For purposes of illustrating and describing a broader invention, particular examples are described below. It should be noted that these examples and related information are somewhat similar to one or more examples more fully described previously in U.S. Provisional Patent Application No. 60/594,941 of Gravina et al. (filed May 20, 2005), applicable sections of which are incorporated by reference herein. However, those particular examples related to encoding digital information on the audio channel of a DVD and recovering the encoded digital information using a separate set-top device that received the audio output of a conventional DVD player 101. In the present invention, on the other hand, the decoding component 164 is integrated directly into the system 160.

In these examples, respective DVDs 156, 176, shown in FIGS. 13 A and 13B, have recorded thereon data content including video and audio components 804 and 806 respectively. The video component 804 of the content of each DVD 156, 176 includes video information (media content 303) for conventional presentation on the video monitor 150 or another audio-video device. The audio component 806 of the data content of the DVD 156, 176, however, includes both conventional and novel sub-components. Soundtrack information 806a may be provided in the audio content for conventional playback. For example, the soundtrack information 806a may be associated with the video component 804 in a conventional sense for audio-video presentation by the video monitor 150. Thus, the media content 303 presented to the user may include both the soundtrack information 806a and some or all of the video component 804, as schematically illustrated in FIGS. 13 A and 13B. Furthermore, according to the invention, non-conventional data 806b may also be embedded in the audio component 806 of the content of the DVD 156. As stated previously, this data 806b may include but is not limited to audio that is intended for audio playback independent of video playback; script data that determines interactive informational experience, and audio to be played as audio responses to interactive informational experience (i.e., prompts and sounds that would play when buttons are pressed independent of video content).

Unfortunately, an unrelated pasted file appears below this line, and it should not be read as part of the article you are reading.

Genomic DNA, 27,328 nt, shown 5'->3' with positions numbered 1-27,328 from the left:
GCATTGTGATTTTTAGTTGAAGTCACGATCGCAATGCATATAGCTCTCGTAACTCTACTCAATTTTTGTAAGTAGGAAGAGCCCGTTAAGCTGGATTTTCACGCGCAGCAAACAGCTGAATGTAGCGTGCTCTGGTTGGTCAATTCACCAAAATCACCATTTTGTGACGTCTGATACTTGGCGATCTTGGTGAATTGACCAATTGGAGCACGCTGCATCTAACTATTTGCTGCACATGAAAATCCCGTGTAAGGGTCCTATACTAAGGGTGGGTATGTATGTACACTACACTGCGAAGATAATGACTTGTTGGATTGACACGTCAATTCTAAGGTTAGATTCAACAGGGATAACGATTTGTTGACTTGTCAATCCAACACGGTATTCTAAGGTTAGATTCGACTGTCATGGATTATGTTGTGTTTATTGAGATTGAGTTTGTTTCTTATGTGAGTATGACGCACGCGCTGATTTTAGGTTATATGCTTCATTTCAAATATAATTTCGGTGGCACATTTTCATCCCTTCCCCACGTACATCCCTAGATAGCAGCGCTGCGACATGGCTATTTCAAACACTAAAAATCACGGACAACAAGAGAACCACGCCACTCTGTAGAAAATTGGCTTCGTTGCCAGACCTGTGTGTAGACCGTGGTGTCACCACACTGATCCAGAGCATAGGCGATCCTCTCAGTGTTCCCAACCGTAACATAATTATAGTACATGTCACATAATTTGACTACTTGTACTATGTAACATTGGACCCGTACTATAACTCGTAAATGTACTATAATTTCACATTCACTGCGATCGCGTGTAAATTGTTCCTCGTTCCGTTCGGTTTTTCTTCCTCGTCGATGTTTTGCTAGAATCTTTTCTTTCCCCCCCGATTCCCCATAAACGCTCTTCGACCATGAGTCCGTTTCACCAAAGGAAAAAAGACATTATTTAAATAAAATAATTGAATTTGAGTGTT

The DVD player core 151 that receives the DVD 156, 176 may have conventional audio and video output connectors, such as RCA connectors, or it may provide a hardwired connection. The video output of the DVD player core 151 is connected conventionally to the controller 210, and from there the video signal is passed to the video input of the video monitor 150 or other audio-video device as appropriate. However, the audio output of the DVD player core 151, according to this example, is connected to a separate decoding component 164, which may be a separate chip, or may be integrated into an ASIC design. The decoding component 164 separates the conventional soundtrack information 806a from the other data, with the soundtrack information 806a being passed through to the video monitor 150 or other audio-video device using conventional connectors and cables (such as RCA connectors and cables), hardwired connections, or a combination thereof. The decoding component 164 also separately conveys the data 806b to the controller 210 for further processing.